When Masashi brought up Japan’s loss in the Battle of Leyte Gulf, Kanichi spit out the words that caused serious damage to their relationship: “You’re a defeatist and a bad Japanese. We must all be prepared for the insurrection. For a long time, I’ve been asking you to send financial help to our country and to save enough so we can return triumphantly to Japan, but you insist on seeing the negative side.” Finally, hitting the table, he shouted: “You’re not Japanese, you’re a traitor!”

Masashi, holding back the tears in his eyes, left the room without saying a word and gestured to his wife that the visit was over. The idea of being a bad Japanese for accepting defeat was eating him up inside, when he wished so fervently for the possibility of eventual victory.

A couple of months later, near the end of December, Kanichi sent Masashi an invitation to visit him on January 1 to celebrate Oshogatsu. Early in the morning of the first day of 1945, Masashi’s wife reminded him of the invitation, to which he responded, “I’m not going.”

Despite her husband’s refusal, she decided to go with her youngest son as an act of courtesy, to bring good wishes for the new year from one friend to another. Taking her son’s hand, she went to Kanichi’s house in San Luis. Kanichi was offended by Masashi’s refusal to attend the party and when Masahi’s wife greeted him, he responded harshly: “Tell your husband that I still consider him unworthy of calling himself Japanese. He’s a cowardly traitor.”

Masashi’s wife was undaunted and did not get upset. Maintaining her composure, she presented him with the omiage, the gift she had brought. Then, politely bowing her head, she took her young son by the hand, instructed him to say goodbye to the hosts, and left. Kanichi and his wife were taken aback.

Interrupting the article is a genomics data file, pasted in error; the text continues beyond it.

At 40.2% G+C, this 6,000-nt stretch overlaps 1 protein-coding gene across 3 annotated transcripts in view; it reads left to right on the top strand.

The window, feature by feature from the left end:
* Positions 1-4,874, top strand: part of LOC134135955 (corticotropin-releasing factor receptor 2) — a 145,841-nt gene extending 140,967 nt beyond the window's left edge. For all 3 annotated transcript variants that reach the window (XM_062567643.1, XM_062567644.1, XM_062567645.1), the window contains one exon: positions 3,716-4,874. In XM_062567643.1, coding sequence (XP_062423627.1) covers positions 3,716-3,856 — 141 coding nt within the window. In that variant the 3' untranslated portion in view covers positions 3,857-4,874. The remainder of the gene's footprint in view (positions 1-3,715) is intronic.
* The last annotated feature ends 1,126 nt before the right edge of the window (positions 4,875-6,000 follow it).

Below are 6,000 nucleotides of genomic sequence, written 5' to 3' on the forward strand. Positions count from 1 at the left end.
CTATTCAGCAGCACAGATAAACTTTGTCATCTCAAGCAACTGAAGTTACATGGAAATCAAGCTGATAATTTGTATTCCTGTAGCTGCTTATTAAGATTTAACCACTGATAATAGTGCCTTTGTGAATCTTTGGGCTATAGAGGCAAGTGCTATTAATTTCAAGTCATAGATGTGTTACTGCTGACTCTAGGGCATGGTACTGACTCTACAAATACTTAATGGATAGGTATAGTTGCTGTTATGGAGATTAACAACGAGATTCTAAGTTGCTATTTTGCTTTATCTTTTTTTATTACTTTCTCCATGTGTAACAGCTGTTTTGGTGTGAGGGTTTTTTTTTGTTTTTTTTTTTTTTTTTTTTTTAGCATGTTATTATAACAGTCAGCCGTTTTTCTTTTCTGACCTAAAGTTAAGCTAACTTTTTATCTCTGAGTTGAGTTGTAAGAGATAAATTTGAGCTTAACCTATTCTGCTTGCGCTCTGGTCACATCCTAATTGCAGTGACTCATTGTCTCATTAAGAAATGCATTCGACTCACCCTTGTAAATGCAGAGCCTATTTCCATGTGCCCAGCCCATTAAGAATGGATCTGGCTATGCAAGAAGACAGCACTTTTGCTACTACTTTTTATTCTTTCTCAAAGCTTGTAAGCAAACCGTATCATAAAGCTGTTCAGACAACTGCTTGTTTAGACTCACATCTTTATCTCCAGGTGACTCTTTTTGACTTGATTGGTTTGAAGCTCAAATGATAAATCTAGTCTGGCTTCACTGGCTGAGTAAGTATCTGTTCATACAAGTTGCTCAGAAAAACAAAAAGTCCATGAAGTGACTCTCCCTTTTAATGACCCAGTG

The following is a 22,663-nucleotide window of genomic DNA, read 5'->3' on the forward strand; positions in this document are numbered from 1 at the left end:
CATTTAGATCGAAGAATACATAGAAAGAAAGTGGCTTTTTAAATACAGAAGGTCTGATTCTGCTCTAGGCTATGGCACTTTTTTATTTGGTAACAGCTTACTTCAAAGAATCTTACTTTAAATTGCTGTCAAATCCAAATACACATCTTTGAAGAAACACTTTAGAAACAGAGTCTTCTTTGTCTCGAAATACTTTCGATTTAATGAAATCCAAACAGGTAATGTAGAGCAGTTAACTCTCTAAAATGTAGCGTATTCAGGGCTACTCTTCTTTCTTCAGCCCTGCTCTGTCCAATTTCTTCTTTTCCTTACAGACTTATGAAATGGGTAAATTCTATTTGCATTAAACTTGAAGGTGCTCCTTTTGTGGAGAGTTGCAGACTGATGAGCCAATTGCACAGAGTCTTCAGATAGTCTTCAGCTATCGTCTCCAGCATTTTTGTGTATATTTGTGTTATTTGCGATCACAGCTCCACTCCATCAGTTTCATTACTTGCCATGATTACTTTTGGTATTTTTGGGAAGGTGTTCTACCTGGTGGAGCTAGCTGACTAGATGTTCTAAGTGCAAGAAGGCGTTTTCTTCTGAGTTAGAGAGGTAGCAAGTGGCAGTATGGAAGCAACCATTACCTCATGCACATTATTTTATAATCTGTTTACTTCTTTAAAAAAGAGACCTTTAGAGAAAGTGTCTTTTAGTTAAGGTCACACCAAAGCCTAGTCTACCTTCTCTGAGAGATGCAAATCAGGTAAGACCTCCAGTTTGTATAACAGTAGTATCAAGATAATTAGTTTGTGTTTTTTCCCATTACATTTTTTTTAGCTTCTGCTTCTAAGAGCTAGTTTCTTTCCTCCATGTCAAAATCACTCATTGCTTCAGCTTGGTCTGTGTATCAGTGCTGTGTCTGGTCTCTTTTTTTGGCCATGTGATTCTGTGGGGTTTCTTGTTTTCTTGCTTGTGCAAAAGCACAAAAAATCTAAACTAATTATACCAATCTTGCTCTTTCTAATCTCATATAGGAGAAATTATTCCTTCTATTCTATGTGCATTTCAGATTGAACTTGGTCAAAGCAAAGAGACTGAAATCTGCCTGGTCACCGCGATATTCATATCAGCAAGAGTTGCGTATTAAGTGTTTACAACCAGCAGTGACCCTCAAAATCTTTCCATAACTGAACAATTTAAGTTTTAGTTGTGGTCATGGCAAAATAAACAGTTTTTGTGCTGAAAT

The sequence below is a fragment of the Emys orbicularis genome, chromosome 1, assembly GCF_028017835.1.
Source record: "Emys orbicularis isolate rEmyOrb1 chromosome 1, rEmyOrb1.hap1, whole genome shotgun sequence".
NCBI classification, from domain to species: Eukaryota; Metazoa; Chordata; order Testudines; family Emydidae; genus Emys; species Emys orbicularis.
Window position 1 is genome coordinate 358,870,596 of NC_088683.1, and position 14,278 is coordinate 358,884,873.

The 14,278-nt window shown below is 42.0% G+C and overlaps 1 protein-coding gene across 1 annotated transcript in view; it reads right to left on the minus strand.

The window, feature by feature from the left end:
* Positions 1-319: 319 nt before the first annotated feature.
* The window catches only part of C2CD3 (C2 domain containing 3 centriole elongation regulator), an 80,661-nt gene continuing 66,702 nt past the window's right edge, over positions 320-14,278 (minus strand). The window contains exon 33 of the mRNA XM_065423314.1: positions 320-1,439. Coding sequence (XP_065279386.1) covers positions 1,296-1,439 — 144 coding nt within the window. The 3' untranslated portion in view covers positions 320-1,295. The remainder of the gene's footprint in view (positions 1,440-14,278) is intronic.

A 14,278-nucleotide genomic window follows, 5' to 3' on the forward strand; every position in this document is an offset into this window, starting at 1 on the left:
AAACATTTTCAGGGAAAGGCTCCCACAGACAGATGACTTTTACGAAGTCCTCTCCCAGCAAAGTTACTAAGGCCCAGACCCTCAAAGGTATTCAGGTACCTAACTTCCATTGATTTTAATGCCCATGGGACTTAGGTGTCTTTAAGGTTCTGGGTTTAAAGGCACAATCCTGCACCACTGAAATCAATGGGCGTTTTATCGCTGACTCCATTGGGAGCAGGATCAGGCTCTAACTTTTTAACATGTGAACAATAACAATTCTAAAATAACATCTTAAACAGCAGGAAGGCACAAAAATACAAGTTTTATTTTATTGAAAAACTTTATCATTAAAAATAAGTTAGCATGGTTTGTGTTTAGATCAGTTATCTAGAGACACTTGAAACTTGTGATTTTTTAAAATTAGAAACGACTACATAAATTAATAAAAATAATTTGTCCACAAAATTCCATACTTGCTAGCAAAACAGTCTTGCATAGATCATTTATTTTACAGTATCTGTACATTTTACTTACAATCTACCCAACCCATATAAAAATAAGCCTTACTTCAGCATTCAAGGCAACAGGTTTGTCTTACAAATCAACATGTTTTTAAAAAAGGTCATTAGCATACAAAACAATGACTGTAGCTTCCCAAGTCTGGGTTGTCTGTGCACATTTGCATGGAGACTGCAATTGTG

Once they reached the street, Masashi’s wife looked her son in the eyes, and said: “Korewa, Shindo Renmei desu” (This is Shindo Renmei*). Thus, on January 1, 1945, this wonderful brotherhood of so many years ended.
 

*Shindo Reinmei was a group that divided Japanese immigrants in Brazil. They called themselves the “Kachi Gumi” (winners) and insisted that Japan would prevail, while disparaging those who accepted its defeat as “Make Gumi” (losers). They disseminated their ideas through a clandestine publication that contained only news of victories, even after there was no longer any possibility that Japan would win the war. The Kachi Gumi movement spread to Peru, where it attracted an unknown number of sympathizers.

 

* * * * *

Our Editorial Committee selected this article as one of his favorite Nikkei Generations: Connecting Families & Communities stories in Spanish. Here is their comment.

Comment by Sebastian Kakazu

Through the story of “An Unfortunate Break,” the author Jose Yoshida Sherikawa narrates in a very clear way the issues of a friendship, forged by migration, work, and sacrifice, that unfortunately has come to an end due to having different visions of Japan’s position regarding World War II. This story represents perhaps, many untold stories of unfortunate ruptures generated by the war. If the war hadn’t happened, would those friendships have continued? It is a question to which there is no answer. But I’d like to think that they could have continued. This story invites us to think on how we can lose valuable friendships due to temporary events that are out of our hands. A topic that is very current given the world scenario and that made me wonder if, after so many years, we have really learned something.

 

© 2021 José Yoshida Sherikawa

17 Stars

Nima-kai Favorites

Each article submitted to this series was eligible for selection as favorites of our readers and the Editorial Committees. Thank you to everyone who voted!

Cañete Casa Blanca haciendas Japan Peru Santa Bárbara World War II

About this series

The theme of the 10th edition of Nikkei Chronicles—Nikkei Generations: Connecting Families & Communities—takes a look at intergenerational relationships in Nikkei communities around the world, with a particular focus on the emerging younger generations of Nikkei and how they connect (or don’t) with their roots and with older generations. 

Discover Nikkei solicited stories related to Nikkei Generations from May to September 2021. Voting closed on November 8, 2021. We received 31 stories (21 English; 2 Japanese; 3 Spanish; and 7 Portuguese) from Australia, Brazil, Canada, Japan, New Zealand, Peru, and the US, with a few submitted in multiple languages.

An editorial committee chose a favorite story in each language. In addition, a Nima-kai favorite was determined by online community voting. Here are the selections! (*Translations of the selected stories are currently in progress.)

Editorial Committee’s Favorites

Nima-kai Favorite:

To learn more about this writing project >>

* This series is presented in partnership with: 

        ASEBEX